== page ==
A lot of people on the outside view it as like oh this – that the firms don’t really talk with each other and that they're always competing and they do compete for deals. But it's not really like that at all. They talk a lot to each other, they will actually -- I won’t say fully collude but I mean there are a lot of times that the VCs are back channeling with each other a lot more than entrepreneurs really realize. And then you just learn the basic mechanics like I know now that Angel investors, depending on the Angel investor, they want between a half a point and one and a half percent. They want enough that we’ll take their $20,000 to $100,000 investment and turn it into a million dollars, right? If you're the first point and a half in, that can happen if it’s one of those five companies.
I now know that seed stage, they generally want between 12.5% and 17% of the company. I know that the series A wants 20 percent, series B, things start going back down because hopefully by then you're making money and what not then looking at more anywhere between 10% and 20% and the C is definitely kind of in the 10% range. So the basic mechanics of understanding how that game is played has been invaluable to me.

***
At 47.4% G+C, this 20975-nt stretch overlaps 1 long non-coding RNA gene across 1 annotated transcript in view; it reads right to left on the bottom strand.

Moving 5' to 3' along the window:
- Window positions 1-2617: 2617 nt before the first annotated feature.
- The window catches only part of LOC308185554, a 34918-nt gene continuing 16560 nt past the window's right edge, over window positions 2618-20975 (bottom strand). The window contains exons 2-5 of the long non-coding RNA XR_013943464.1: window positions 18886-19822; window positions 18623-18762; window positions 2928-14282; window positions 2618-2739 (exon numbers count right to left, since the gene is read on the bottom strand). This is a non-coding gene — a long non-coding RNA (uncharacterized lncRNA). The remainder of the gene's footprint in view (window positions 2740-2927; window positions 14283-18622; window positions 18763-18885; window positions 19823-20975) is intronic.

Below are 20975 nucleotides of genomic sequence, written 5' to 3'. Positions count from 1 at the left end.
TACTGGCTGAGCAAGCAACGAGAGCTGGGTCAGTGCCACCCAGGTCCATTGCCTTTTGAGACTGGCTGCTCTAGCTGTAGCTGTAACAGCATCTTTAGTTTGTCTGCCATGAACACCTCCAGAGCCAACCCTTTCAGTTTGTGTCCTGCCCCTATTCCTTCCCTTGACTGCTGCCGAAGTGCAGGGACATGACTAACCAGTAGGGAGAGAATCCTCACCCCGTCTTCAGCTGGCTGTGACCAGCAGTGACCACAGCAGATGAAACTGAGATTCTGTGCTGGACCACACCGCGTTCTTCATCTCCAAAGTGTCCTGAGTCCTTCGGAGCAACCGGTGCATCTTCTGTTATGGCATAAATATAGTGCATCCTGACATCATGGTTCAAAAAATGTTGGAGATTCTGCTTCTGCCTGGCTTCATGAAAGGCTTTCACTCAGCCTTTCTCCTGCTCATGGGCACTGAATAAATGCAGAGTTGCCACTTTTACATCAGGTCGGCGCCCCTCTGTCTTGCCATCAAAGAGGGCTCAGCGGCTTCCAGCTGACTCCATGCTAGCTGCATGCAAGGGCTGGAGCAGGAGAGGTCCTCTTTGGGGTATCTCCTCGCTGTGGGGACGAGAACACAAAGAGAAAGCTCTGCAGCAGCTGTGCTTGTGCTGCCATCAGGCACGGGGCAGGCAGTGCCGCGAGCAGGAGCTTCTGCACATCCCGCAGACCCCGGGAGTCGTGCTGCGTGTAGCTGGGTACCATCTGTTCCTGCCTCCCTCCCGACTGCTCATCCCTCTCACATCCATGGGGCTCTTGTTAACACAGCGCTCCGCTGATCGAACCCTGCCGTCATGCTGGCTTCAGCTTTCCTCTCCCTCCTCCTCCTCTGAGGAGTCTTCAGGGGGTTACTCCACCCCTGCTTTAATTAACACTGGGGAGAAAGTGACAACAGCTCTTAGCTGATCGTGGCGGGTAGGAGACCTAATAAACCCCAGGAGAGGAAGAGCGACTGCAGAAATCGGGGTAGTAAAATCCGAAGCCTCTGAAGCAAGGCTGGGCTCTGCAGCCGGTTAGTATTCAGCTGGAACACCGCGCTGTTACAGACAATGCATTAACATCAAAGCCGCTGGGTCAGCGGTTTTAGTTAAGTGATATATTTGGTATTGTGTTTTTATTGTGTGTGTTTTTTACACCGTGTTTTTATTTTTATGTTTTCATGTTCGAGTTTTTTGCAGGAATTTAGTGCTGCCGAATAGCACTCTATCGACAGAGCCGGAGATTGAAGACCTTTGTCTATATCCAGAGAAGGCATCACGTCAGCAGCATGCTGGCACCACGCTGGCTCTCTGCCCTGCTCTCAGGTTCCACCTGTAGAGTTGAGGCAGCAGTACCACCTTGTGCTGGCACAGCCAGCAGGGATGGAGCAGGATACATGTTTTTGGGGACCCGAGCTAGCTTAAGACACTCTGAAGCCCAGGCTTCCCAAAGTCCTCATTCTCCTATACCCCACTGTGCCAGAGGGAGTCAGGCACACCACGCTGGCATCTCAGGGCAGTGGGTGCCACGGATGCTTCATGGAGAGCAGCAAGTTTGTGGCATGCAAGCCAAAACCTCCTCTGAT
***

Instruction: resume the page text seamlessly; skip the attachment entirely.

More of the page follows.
I've been able to negotiate better terms for myself, I have been able to…I advise a number of companies, I've been able to return sheets over and tell them, “Hey! Maybe we shouldn’t do that. Maybe we should do this,” and getting clear insight into how the VCs interact with each other and who likes who and who doesn’t like who and how they work together has made me a much stronger -- I won’t say opponent, but like when I go into the ring with those guys, like I know who’s going to say what to who and how that’s going to all work out. And knowing the players in the game makes you a better player.
I almost feel like one of the best defensive basketball players of all time: Dennis Rodman. That man watched hundreds of thousands of hours of video and it was all so that he could know his players, his opponents inside and out. And being an adviser, being a fund adviser, investing my money, et cetera, that’s my way in to understanding the game and my opponents and who I'm going to be going up against as far as the next -- who goes on down the line and getting insight into their mentality.
I read an interview once about Dennis Rodman and they were talking about how much of a fanatic he was about watching tapes and he got so good at it that he could literally say by the time the guy flicked his wrist – so you’re talking about the ball is maybe one-third of the way to the rim. He will be like, “That’s going to bounce off the back of the rim off the left side. That’s going to bounce off the front of the rim straight down the lane.” That’s how good he was. Doing that has taken me from being a blue-collar kid that grew up in a cornfield to somebody who can negotiate contracts with some of the best MBAs that our country has and it's really fun.